Formula One Team Haas hopes to return to America fourth in constructors’ standings

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With one race remaining before Formula One Team Haas returns to home soil, they have a mathematical opportunity to move up to fourth in the constructors’ standings if they can do something they have done only once this season: score 12 or more points in this week’s Japanese Grand Prix at the 3.608-mile Suzuka Circuit.

“Hopefully on the flight back, I can think about a lot of points,” team principal Guenther Steiner said earlier this week in a press release. “That always puts your spirits high – when you fly home and you bring something back. We’ve never had a strong United States Grand Prix. I know everyone wants this to happen – to have the American team having a strong home race. Everybody’s working hard for that. Hopefully, this year we can pull it off.”

The laudable, albeit slightly unrealistic, goal has been made possible by the team scoring more points this year than in their two previous seasons combined. Haas earned 29 points in its inaugural 2016 season. Last year, they stretched that to 47 points. Through 16 of 21 races in 2018, Haas has amassed 80 points, which puts them behind fourth-place Renault by 11.

Haas’ best points performance came in Round 9 in Austria when Romain Grosjean placed fourth and Kevin Magnussen was fifth for a combined 22 points.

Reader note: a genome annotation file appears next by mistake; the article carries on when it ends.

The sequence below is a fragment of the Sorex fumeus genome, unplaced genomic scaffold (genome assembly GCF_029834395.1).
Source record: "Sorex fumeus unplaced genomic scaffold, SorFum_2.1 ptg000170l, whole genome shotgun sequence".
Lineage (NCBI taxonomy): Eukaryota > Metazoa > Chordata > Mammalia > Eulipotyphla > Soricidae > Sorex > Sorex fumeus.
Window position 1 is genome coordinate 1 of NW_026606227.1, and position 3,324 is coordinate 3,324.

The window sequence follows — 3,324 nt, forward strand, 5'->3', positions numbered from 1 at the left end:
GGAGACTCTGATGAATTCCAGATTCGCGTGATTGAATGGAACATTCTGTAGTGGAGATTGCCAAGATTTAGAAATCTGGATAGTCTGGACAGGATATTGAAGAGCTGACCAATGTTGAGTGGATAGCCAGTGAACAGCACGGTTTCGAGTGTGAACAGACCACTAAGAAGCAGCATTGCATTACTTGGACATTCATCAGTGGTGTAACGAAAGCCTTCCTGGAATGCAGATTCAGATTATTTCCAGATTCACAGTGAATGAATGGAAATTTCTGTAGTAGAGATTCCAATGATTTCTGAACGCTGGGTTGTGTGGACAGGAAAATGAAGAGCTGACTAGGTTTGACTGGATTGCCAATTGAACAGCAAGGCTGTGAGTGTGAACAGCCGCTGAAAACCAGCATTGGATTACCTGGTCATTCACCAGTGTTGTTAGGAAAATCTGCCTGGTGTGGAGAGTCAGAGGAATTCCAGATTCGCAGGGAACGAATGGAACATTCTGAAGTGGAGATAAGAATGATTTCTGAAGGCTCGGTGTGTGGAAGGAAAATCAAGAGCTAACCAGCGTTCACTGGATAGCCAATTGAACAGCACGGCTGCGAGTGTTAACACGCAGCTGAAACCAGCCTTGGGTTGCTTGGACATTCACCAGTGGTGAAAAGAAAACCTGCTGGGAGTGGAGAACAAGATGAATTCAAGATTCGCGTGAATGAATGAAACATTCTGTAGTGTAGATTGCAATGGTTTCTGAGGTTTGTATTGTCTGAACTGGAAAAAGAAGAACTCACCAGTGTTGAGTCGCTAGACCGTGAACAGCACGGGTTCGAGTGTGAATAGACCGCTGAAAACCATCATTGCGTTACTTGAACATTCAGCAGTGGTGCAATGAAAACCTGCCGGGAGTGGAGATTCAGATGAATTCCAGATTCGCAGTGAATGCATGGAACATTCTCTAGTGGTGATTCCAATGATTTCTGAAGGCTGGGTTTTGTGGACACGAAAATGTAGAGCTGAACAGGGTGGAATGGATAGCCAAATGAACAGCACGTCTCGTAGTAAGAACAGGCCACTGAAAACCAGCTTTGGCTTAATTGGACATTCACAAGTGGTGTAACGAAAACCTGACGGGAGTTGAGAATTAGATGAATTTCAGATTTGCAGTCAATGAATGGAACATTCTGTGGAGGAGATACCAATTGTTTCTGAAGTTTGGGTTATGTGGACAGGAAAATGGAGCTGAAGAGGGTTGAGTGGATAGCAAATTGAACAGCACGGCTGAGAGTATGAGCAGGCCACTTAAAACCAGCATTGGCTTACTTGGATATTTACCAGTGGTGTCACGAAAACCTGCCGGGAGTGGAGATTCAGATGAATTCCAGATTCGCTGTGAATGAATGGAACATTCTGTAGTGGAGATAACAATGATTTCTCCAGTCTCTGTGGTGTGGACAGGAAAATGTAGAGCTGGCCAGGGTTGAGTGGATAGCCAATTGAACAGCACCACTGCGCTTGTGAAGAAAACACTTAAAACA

So far this season, Haas has placed their two drivers Magnussen and Grosjean in the points in the same race three times. The most recent of these came four weeks ago in the Belgian Grand Prix.

Grosjean finished seventh; Magnussen was eighth for a combined 10 points – narrowly missing the mark they need to achieve at Suzuka.

Last week, Haas F1 announced Magnussen and Grosjean would return to the organization for 2019, giving both drivers the security needed to place in the points.

“It’s always good to know what your future’s like,” Grosjean said. “For us, it’s great that it’s been confirmed. It’s a positive thing. We’re looking forward to the future.”

“It’s just nice to know I have a few more years here with Haas F1 Team,” Magnussen said. “I’m looking forward to that challenge and continuing the relationship that we’ve built over the last two years.”

After last week’s announcement, Haas F1 missed placing both drivers in the points by one position.

Magnussen finished eighth while Grosjean was 11th.

But Grosjean is confident entering the Japanese GP.

“Suzuka is definitely my favorite,” Grosjean said. “I always look forward to going there. We want to do well everywhere. We’re going to fight as hard as we can everywhere to get those points and try to beat Renault.